It was late summer, sometime in September when the shift from “then” to “now” would start. In control of almost nothing, I searched for anything I could truly manage and wreaked havoc in the yard of the house we had just moved into. Moved into and didn’t own. Moved into and could barely afford the minuscule rent. A rescue mission in action and certainly not part of the plan. A duplex upper practically gifted us by my parents living below. Purchased with my Grandmother’s passing and my mother’s determination. A safe place to land.
The entire yard was an over grown mess of beetle eaten Hostas, prehistoric dinosaur movie sized plants, shredded to an almost delicate lacy ness by invasive insects and slugs. The thigh-thick leaves covered moldy, mossy earth, hid mosquitos by the millions that would rise like the murmuration of swallows when a young boy and his old dogs ran through them.
They had to go.
I took all of my five feet and four inches in height, and a shovel just as tall, and started gutting the yard, front, back, and side. Jumping with my entire weight on the base of the shovel, uprooting root balls bigger than my head. It took almost a full week of laboring but I got them all. The desolation of dirt and poorly filled holes all that was left.
I had PLANS.
First on the list, I filled the front garden, along the windows of the house and down the hedge lining the walk, with Daffodil and Tulip bulbs. No matter what else happened, there would be flowers in the spring. I had so little experience, I had to read the instructions on the bags “how to plant”. I always say I can do anything with instructions.
I worked that yard and the house all that fall and into the first snows. The winter was long, and cold, in only the way a true Midwestern winter can be. I know, I know; Midwesterners -love- to go on and on about how hard the winters are, how unpredictable the weather. It wasn’t special in any way in its severity except for the way it would mirror the cold and unpredictable state of affairs at home. There were storms, and days and days of digging out. And finally, spring.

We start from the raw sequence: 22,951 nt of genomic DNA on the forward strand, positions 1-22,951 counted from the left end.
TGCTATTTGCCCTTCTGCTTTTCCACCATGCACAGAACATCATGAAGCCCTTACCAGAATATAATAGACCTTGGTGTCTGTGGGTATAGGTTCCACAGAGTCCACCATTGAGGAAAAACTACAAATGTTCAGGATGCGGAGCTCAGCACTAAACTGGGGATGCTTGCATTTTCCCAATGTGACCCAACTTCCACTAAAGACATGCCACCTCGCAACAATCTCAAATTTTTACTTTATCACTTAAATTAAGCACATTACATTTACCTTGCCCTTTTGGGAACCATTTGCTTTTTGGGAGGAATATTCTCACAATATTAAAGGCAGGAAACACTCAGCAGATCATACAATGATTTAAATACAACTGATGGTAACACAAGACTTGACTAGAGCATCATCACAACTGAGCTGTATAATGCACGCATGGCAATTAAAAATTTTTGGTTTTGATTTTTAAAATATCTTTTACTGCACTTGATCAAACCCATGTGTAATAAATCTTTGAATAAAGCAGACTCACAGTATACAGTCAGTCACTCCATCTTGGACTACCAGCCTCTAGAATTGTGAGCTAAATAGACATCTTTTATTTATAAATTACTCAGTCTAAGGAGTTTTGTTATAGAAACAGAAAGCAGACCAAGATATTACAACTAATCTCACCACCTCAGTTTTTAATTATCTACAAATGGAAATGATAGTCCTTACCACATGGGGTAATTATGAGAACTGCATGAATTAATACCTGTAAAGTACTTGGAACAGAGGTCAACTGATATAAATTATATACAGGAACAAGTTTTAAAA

The Daffodils came first, buttery yellow heads bobbing at the ends of limber, green stems, at the same time as my own endings became beginnings. The Tulips followed, an absolute riot of color, reds and oranges and yellows and something purple and white with ragged edges that seemed to speak to their survival in this harsh climate. They made the yard look less decimated immediately, and distracted from my continued ham-fisted learning efforts.
There were oddly placed and completely random single sprigs of Peonies popping up all over the yard, suppressed for years by the harsh Hostas, taking deep breaths of freedom for the first time in an age. I did what I always do and I looked them up. I found a book about gardens and read. I didn’t know that Peony “bushes” really aren’t bushes. They’re just a grouping of stems. The book assured me that if I moved them they would certainly die. But then they would return. I dug them all up, very, very gently. Some thinner than my pinky, the whole “root” a thumb-tip length of milky white fiber. Maybe a dozen of them. I carried them to the front and planted them just as carefully two here, two a couple of feet away, two more further down. Planted and watered and hoped, even as I watched them die.